Big brother loves reading to his little sister, but the stories he imagines are never quite like the ones mom or dad tell their daughter. Rather than wolves terrorizing little girls, grandmas, and pigs, all the characters make friends and have ice cream. It seems big brother does not do scary. Happy stories are his comfort zone. But his little sister sees BORING where he sees safe. Faced with losing his audience, can he confront his fears and create a story that will entertain his sister? This rollicking tale, complemented by Elina Ellis’s comic illustrations, addresses every young reader who wriggles through suspenseful fairy tales, while sharing a sly wink with older, braver readers. They will recognize the stock staple elements of fairy tales, and giggle over how big brother reimagines each story to his peaceful satisfaction. When big brother finally ups his storytelling game, readers will be surprised at who is left with the feeling that something bad is about to happen.

THOUGHTS: A delightful look at fairy tale story elements, as well as addressing the fears of timid readers. Imaginative text pairs with delightfully humorous illustrations for a winner of a book, recommended for all collections serving young readers.

Picture Book          Nancy Nadig, Penn Manor SD

Elem. – Hotel Flamingo

Milway, Alex. Hotel Flamingo. Kane Miller, 2020. 978-1-684-64126-0. 192 p. $5.99. Grades 1-3. 

Anna has her work cut out for her when she inherits the Hotel Flamingo from her great-aunt Mathilde. The once successful hotel is now a former shell of itself, run-down with only a few employees. Anna is determined to bring the hotel back to life and make it the best hotel on Animal Boulevard. Though Anna is a young girl, the rest of the characters populating this charming book are animals! Anna soon has a complete staff helping her to get the hotel up and running including T. Bear the doorman, Madame Le Pig (chef), Stella Giraffe (handywoman) and Squeak the mouse (bellboy), among others. Their goal–to make Hotel Flamingo the sunniest and most welcoming hotel in the area. Soon, a variety of guests arrive, including a family of cockroaches, a tortoise, and even flamingoes. Anna soon realizes that running a successful hotel catering to a menagerie of guests will require staff teamwork, creative thinking and a can-do spirit. Will Hotel Flamingo succeed?

THOUGHTS: This charming story is perfect for beginning chapter book readers who will no doubt appreciate both the heart and humor present throughout the plot. As the hotel staff work to restore Hotel Flamingo, characteristics such as teamwork, cooperation, and ingenuity are woven into the storyline. What really elevates this title is the inclusion of illustrations (drawn by the author) that help to bring the animals and their unique characteristics to life. Hotel Flamingo is the first volume in a four volume series–I can’t wait to read more about these characters!

Fantasy (Animal)            Elizabeth Henry, Lampeter-Strasburg SD

Elem. – Perfect Pigeons

Battersby, Katherine. Perfect Pigeons. Simon & Schuster, 2020. 978-1-534-45781-2. Unpaged. $17.99. Grades K-2. 

Look up! A flock of brightly colored pigeons is in the sky! According to members of the flock, they are perfect pigeons, because they are all “perfectly the same.” While the pigeons might certainly all look the same, it is quickly apparent to readers that one pigeon is different from the rest. He sports round red glasses and doesn’t like to participate in the same activities as the rest of the flock. For example, when the flock sleeps on a lamppost, he sleeps in a hammock. While the flock eats birdseed, he can be found enjoying popcorn. The flock soon grows frustrated with their fellow pigeon, challenging his go against the grain attitude and habits. But rather than give into peer pressure, the pigeon encourages the flock to pursue their own individual interests and hobbies (which they do). By the end of the story, the flock still feels that they are perfect pigeons, but they now feel that way because they are “are all perfectly unique!”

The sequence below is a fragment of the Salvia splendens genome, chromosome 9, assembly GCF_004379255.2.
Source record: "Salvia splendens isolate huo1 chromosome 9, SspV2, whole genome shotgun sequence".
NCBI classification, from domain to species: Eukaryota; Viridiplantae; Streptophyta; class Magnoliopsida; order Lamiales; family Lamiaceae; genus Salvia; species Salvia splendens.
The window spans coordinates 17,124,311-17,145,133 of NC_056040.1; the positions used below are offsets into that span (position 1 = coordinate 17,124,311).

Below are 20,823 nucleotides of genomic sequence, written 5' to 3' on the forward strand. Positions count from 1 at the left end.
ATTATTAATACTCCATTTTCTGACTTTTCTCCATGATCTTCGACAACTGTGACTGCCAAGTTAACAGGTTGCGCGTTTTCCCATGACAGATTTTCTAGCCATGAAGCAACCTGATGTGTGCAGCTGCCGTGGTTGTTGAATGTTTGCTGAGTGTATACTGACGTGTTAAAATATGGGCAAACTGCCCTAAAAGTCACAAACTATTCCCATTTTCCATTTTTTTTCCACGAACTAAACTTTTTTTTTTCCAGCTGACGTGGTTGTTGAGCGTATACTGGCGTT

THOUGHTS: This charming story celebrates the importance of valuing the uniqueness of others. Readers will enjoy the humorous illustrations featuring large, colorful pigeons created in pencil, watercolor and digital media by author-illustrator Katherine Battersby. A worthwhile addition to libraries serving primary age readers.

Picture Book                Elizabeth Henry, Lampeter-Strasburg SD

Elem. – On Account of the Gum

Rex, Adam. On Account of the Gum. Chronicle Books, 2020. 978-1-452-18154-7. 56 p. $17.99. Grades K-2.

It all starts when the young boy in this story wakes up and realizes he has gum in his hair. At the breakfast table, various family members try different tricks and techniques to loosen the gum’s grip on his dark locks. Some of the remedies include smearing butter on the gum, putting grass in his hair, and using noodles and bacon to get it out. And of course, because of the grass and the food in his hair, the boy’s new hairstyle attracts some animals as well, like a rabbit and a cat. And – don’t ask how – his aunt gets stuck in there, too! On top of that, it’s picture day at school. Eventually, the boy figures out exactly what it takes to get the gum out of his hair.

THOUGHTS: This book is hilarious – both the words and the illustrations are sure to make children laugh out loud. The text is written in rhyme which makes it fun to read. Because of all the objects stuck in the boy’s hair, this book could be used to discuss sequential order. And it also teaches a good lesson – never go to sleep with gum in your mouth! On Account of the Gum would be a perfectly fun read aloud for any elementary teacher or librarian.

Picture Book        Danielle Corrao, Manheim Central SD